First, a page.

International Activities in Various Jurisdictions

We offer to assist national and global clients alike while carefully building our international reach on an extensive network of leading law firms throughout Europe and in the international community with whom we interact closely to provide our clients integrated solutions to multi-jurisdictional matters.

We accompany our clients alike, whether you are an individual, a non-profit organization or company, where the economies blossom and boom and in particular in Eastern Europe, Middle and Far East. We also suggest focused trainings, language lessons, longer and deepened cultural immersions and any other types of accompaniment if we find it useful  for the development of your expansion.

Compliant Tax and Social Security Solutions

1. Tax Competition is a good thing for the EU

algirdas-semetaM. Algirdas Šemeta, Economist and European Commissioner for Taxation and Customs Union, Audit and Anti-Fraud

“Stimulating growth is obviously the most important means of exiting the current financial crisis. And becoming more competitive is essential to sustainable economic recovery. Therefore “developing a tax environment for growth and competitiveness” must be the primary motive for every tax policy and reform, as we strive to return to prosperity and stability. (…)First, smart, pro-growth taxation rests on two key pillars: Competitiveness and Fairness. I have said many times, that I regard tax competition to be a good thing. But only so long as it is fair.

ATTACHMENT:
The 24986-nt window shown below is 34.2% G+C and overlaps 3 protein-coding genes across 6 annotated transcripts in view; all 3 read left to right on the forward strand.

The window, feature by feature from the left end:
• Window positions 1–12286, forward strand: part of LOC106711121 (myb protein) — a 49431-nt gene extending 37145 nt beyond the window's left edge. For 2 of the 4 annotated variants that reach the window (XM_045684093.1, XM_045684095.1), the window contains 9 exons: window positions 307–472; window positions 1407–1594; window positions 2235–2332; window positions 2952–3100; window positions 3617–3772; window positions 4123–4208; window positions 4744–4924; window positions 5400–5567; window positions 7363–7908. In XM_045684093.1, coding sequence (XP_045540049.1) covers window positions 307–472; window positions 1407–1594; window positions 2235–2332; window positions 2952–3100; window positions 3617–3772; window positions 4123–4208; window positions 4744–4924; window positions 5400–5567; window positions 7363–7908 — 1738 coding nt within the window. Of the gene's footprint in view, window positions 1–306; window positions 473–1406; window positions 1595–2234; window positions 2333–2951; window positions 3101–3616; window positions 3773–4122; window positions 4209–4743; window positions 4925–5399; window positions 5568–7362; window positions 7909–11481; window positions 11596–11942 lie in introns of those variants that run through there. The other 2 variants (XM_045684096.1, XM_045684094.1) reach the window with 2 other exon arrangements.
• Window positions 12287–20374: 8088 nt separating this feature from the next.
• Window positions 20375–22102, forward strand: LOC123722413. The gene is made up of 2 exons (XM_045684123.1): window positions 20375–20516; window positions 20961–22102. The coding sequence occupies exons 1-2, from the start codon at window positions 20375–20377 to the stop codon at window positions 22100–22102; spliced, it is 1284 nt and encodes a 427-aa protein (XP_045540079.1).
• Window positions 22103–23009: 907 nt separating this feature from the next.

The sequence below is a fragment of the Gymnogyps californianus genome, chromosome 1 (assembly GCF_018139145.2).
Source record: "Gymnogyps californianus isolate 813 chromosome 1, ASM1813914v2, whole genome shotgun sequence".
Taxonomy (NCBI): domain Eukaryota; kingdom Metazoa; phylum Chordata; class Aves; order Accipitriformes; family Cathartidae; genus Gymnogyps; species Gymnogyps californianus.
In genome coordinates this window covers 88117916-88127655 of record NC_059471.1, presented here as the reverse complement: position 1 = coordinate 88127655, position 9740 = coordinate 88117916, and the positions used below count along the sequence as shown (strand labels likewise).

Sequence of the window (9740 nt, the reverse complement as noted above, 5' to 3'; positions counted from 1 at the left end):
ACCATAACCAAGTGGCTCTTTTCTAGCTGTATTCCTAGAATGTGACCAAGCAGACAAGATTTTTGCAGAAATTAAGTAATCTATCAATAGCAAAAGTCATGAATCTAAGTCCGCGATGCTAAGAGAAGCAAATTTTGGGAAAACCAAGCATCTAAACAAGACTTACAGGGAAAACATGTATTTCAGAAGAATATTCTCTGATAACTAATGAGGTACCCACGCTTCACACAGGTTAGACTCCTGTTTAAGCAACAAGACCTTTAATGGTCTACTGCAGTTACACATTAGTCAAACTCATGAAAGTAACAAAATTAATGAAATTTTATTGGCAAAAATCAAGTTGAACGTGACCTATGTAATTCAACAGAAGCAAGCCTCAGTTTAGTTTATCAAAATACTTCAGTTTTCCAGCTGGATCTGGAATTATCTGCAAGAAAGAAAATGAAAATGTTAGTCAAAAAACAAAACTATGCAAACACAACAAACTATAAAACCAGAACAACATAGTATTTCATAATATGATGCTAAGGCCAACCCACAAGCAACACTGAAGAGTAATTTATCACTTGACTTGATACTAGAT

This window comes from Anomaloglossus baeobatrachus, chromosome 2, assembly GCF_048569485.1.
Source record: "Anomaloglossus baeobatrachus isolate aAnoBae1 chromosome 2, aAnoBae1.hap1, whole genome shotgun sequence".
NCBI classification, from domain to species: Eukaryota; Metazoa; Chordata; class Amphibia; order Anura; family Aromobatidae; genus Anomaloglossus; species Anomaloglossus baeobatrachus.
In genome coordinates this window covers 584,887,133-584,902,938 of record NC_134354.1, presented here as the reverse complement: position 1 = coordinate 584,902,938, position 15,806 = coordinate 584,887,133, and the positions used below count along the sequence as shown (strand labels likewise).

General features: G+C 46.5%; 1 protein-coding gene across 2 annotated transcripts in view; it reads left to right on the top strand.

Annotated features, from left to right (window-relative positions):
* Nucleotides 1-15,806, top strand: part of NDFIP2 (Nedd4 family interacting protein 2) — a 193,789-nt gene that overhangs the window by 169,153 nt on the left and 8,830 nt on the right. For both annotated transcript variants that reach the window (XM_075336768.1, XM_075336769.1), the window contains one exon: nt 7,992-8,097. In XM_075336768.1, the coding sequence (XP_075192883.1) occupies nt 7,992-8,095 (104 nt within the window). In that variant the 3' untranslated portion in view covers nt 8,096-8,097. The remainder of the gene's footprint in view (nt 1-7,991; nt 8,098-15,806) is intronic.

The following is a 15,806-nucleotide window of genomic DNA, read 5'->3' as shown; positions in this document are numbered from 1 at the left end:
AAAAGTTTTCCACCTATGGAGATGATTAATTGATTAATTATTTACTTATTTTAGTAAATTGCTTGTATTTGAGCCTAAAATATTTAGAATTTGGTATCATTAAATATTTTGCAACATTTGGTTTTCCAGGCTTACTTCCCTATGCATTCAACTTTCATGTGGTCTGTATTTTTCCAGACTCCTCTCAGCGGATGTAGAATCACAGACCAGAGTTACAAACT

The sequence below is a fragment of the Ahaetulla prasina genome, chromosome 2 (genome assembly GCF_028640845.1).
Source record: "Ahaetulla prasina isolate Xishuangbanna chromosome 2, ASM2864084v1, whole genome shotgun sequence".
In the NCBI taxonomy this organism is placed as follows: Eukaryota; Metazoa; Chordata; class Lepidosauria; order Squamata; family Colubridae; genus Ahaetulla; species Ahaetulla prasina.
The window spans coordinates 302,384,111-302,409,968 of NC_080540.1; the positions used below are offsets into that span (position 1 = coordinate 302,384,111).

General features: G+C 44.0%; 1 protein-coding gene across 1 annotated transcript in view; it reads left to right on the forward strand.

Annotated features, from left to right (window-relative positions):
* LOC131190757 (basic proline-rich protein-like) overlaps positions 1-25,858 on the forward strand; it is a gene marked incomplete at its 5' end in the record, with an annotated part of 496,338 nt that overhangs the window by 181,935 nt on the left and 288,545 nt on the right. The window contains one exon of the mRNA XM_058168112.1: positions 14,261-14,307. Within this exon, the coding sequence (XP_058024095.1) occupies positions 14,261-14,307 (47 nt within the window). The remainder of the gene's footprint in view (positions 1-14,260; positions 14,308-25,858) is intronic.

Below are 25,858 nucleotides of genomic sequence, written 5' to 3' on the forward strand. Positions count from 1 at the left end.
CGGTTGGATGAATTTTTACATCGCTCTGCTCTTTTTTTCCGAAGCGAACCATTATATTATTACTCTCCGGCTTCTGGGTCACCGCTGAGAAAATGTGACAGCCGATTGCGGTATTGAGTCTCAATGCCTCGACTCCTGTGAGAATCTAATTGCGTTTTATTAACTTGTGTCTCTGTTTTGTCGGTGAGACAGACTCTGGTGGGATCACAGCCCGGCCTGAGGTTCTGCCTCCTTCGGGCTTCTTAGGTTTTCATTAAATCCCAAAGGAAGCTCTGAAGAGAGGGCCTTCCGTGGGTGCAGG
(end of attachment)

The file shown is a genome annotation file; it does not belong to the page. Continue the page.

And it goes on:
It must therefore exist within a framework of rules. (…) The Code of Conduct on Business Taxation addresses business tax measures which provide for a lower level of taxation than normally applied and which may affect the location of business within the EU.

Since the Code was established, over 400 tax regimes have been assessed within the EU. Around 100 of these were considered harmful, and have been eliminated or changed.” – Conference “Developing a Tax Environment for Growth and Competitiveness“, Vienna, 18 January 2013 and “Making progress on European Tax Policy: towards more Fairness and greater Competitiveness”, Institute of International and European affairs, Dublin, 11 January 2013.

Indeed, The Council of Economics and Finance Ministers (ECOFIN), when adopting the Code of Conduct on 1 December 1997, acknowledged the positive effects of fair competition, which can indeed be beneficial.

2. Why all Tax and Social Security Solutions need to be 100% compliant ?

New EU rules that improve Member States’ ability to assess and collect the taxes have entered into force since 1 January 2013.

The Directive on Administrative Cooperation in the field of Taxation lays the basis for stronger cooperation and greater information exchange between tax authorities in the EU and brings an end to bank secrecy.